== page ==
The mother seen entering the U.S. Capitol with her plastic handcuffs-wielding son must remain in maximum security lockup pending trial, a federal judge ruled on Thursday, finding that she did not prove that she has been treated any differently from anybody else charged in connection with the siege.
Lisa Marie Eisenhart came to be known as the mother of so-called “Zip-Tie Guy” Eric Gavelek Munchel, whom news wires captured captured hopping around the Senate chamber toting tactical restraints. Court papers indicate that she was also seen carrying flexicuffs.
Questioned about that, she allegedly replied: “We picked them up to prevent them falling into hands of bad actors.”
In late January, one federal judge ordered Munchel’s pre-trial release before another judge put the kibosh on that plan. Appearing to deflect blame within the family, Munchel’s lawyer Caryll S. Alpert said at the time that her client went into the Capitol to protect his mother.
Eisenhart’s attorney Gregory S. Smith has alleged that Eisenhart has been awaiting trial in solitary confinement and maximum security lockup, a move that he claim the Department of Corrections defaults to as a matter of course for accused Capitol rioters.
“By the DOC’s own admission, if a defendant is charged with a January 6th U.S. Capitol offense and detained, they automatically get placed in restrictive housing–and are treated as ‘maximum’ security detainees,” Smith wrote. “That arbitrary branding cannot pass constitutional muster, particularly without any prior process provided.”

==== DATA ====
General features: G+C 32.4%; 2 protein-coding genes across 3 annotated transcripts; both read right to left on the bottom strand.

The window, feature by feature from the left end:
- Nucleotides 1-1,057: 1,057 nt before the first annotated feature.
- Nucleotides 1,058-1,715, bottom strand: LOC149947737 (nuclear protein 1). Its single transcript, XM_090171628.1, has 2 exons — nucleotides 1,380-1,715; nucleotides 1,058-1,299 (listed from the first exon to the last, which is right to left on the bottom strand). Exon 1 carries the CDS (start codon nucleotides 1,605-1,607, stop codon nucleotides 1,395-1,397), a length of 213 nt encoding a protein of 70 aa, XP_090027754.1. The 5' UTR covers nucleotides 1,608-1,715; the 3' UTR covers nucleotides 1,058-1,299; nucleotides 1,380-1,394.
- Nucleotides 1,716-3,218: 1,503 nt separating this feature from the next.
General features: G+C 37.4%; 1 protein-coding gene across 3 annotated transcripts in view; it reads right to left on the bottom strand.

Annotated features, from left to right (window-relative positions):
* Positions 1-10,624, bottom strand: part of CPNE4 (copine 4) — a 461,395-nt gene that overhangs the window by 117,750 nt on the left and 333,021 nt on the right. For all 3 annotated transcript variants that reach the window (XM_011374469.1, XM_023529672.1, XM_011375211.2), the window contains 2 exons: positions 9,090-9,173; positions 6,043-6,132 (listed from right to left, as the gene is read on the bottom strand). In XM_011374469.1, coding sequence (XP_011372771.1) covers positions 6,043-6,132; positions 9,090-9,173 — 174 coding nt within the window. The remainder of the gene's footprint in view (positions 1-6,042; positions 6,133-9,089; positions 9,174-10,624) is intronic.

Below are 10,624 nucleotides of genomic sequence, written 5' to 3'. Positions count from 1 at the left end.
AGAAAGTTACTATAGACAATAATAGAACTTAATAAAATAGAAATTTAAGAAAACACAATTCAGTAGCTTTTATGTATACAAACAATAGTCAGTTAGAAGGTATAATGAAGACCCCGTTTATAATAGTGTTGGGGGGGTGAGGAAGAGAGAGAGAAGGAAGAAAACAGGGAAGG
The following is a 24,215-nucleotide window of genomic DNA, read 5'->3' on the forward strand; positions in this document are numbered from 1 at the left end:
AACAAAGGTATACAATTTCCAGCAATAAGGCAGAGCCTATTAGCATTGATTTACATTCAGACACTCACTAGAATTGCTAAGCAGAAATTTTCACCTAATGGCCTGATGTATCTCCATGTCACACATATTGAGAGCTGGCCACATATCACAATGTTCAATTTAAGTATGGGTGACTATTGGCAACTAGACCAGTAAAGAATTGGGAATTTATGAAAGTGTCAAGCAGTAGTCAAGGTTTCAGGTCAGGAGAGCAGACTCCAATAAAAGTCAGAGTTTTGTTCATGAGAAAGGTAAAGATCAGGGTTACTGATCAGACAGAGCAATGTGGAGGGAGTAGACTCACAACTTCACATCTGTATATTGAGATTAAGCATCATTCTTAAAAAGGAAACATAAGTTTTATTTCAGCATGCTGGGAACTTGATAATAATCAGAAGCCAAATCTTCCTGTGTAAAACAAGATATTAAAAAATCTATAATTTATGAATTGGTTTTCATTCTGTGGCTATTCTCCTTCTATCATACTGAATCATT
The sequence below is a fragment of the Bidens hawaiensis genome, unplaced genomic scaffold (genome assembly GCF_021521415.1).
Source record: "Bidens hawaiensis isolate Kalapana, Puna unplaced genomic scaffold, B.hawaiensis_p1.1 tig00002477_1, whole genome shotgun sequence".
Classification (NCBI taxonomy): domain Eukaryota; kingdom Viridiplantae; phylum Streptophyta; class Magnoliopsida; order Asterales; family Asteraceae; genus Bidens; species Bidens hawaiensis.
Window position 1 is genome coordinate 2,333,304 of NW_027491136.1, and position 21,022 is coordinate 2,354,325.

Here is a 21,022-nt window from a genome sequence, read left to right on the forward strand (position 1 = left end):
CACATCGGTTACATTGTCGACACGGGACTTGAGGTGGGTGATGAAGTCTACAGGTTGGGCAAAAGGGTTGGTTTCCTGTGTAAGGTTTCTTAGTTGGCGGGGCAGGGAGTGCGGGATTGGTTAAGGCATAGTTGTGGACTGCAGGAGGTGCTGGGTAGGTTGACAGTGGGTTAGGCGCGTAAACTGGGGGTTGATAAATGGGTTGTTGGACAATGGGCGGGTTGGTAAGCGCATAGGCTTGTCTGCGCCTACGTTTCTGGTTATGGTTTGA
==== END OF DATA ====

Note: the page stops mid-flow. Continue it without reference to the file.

Senior Judge Royce Lamberth found that he had no jurisdiction to second-guess jailhouse authorities, adding that he would not intervene if he did.
“Here, the defendant has not established that the Department of Corrections treated her differently from other inmates held for similar offenses,” Lamberth said. “Nor has she established that the Department of Corrections acted irrationally, especially given the ‘wide ranging deference’ the Court must give to jailers’ ‘policies and practices that in their judgment are needed to preserve internal order and discipline and to maintain institutional security.'”
Eisenhart claims that her son has received lighter treatment, being allowed to regularly interact with other incarcerated people and is not shackled at all times.
This argument also did not persuade Judge Lamberth, who noted in a footnote that the record otherwise shows everyone charged with the Jan. 6th siege have been treated the same way.
“The defendant argues that she is entitled to an individualized assessment of her placement,” the judge wrote in a footnote. “To the contrary, she has no such right; the Court will only review detainee placements if they are so arbitrary as to be irrational.”
Difference between Eisenhart and Munchel’s detention aside, the judge found no gender discrimination in her pre-trial lockup.
“She does not explain how similarly situated male detainees-other than her son-or female detainees have been treated,” Lamberth wrote in his five-page ruling. “Nor does the record contain evidence to show discrimination or irrationality.”
Court papers quote Eisenhart claiming she and her son went the Capitol as “observers,” but she also said: “This country was founded on revolution… I’d rather die a 57-year-old woman than live under oppression. I’d rather die and would rather fight.”
Smith, Eisenhart’s attorney, did not immediately respond to an email requesting comment on the decision.
[Image via FBI]
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